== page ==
Every Thursday, I will be posting a photo from my travels and a spotlight on the location. Today’s Photo Thursday is from a weekend trip with my best friend to Congaree National Park, South Carolina. It was my thirteenth national park. It was lucky number 13 on my quest to visit all 59 United States National Parks (there were only 58 when I started my journey). We drove 5 hours from out home in Tennessee to Congaree. It is the third newest national park in the US system. Congaree is the largest tract of old-growth bottomland hardwood forest in the United States. The park is over 26,000 acres. The park was established as a national park in 2003. Originally Congaree National Park was called Congaree Swamp National Monument. The Swamp was dropped to increase the appeal of the name. Doesn’t matter what they call it Congaree is first and foremost a swamp. The Park has many activities such as hiking, canoeing, kayaking and bird watching. The park is home to bobcats, deer, coyotes, armadillos, turtles, snakes, alligators and lots of fish. Most of the park is part of the Congaree Swamp.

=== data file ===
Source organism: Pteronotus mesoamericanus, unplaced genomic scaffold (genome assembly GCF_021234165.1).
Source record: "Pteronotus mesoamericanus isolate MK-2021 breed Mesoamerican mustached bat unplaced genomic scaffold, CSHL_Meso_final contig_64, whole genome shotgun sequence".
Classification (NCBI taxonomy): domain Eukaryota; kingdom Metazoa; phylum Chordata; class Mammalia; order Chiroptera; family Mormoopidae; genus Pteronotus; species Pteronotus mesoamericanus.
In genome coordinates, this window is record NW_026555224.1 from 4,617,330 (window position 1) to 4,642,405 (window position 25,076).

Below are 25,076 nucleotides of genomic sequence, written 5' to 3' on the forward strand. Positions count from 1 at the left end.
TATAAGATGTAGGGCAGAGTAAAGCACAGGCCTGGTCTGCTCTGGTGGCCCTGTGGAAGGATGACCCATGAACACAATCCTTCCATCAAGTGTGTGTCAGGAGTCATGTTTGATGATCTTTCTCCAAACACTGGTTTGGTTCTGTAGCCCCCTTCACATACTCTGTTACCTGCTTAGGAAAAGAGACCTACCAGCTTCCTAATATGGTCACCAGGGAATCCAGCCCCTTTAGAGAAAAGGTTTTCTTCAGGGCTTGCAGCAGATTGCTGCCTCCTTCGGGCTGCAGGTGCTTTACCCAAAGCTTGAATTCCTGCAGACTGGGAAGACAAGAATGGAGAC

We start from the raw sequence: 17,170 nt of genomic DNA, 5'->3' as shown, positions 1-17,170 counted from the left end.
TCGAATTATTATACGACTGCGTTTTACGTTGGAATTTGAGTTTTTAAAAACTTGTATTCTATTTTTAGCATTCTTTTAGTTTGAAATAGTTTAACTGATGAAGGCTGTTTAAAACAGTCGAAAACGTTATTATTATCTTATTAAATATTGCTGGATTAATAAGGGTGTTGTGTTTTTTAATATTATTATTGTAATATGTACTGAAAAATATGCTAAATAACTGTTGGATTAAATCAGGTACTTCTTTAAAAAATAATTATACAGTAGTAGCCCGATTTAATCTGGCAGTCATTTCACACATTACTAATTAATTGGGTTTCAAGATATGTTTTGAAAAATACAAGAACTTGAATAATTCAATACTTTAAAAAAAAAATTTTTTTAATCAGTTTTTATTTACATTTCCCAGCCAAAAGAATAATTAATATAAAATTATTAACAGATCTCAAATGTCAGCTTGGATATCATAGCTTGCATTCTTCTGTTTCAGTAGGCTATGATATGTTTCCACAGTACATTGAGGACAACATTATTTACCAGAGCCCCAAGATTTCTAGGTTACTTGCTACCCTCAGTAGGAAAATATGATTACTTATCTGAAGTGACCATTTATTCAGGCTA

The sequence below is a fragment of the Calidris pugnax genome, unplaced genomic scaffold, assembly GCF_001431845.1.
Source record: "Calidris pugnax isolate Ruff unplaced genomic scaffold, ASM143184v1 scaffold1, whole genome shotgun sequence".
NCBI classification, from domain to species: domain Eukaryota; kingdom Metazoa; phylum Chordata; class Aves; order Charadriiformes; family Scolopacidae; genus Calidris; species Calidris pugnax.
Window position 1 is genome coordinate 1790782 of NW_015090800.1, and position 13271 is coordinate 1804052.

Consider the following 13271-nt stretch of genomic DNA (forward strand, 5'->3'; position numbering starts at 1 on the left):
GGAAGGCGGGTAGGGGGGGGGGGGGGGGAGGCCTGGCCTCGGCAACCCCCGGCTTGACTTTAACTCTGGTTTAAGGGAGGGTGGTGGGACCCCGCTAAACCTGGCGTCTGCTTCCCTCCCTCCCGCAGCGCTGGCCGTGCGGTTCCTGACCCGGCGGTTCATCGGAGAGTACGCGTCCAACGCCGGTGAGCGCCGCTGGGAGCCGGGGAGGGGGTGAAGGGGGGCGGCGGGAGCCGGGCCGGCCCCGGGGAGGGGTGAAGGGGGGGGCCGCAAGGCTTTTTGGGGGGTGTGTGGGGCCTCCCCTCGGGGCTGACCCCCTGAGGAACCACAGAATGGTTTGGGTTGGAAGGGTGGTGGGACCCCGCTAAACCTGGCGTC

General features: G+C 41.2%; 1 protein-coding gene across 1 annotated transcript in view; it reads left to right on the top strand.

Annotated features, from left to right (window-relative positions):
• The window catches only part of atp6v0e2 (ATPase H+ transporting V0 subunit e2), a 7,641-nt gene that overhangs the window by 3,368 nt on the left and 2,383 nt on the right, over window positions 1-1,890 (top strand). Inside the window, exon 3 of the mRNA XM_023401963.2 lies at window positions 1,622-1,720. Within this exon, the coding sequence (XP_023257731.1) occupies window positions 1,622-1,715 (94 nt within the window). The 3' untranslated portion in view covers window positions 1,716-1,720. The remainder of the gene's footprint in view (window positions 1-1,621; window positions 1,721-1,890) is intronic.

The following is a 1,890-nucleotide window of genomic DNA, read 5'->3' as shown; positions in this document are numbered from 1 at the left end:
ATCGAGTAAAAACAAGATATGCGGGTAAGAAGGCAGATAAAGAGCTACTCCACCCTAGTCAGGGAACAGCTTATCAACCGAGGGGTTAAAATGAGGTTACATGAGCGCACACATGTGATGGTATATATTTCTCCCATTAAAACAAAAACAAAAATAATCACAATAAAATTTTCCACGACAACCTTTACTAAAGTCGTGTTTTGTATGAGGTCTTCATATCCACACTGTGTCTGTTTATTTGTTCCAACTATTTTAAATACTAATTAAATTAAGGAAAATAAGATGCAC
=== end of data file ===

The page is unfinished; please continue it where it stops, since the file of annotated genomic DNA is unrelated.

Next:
My best friend and I did an afternoon paddle on Ceder Creek. As we paddled among the Cyprus knees and other trees, we kept our eye out for wildlife. I wanted to see the dreaded Cottonmouth (also know as Water Moccasins). We came around a bend in the river, and I saw my prize. “Is that a Water Moccasin,” my best friend ask. “Nope, it’s not,” I lie through my teeth. I want a picture and need to get just a little closer. We are still about 10 feet from the snake when he decides we are too close. I get busted on the lie when we stop at the Visitor Center and she asked the ranger for an ID. I am pretty sure she knew I was lying to begin with just wanted proof of it.
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Check out my other photos from Photo Thursday.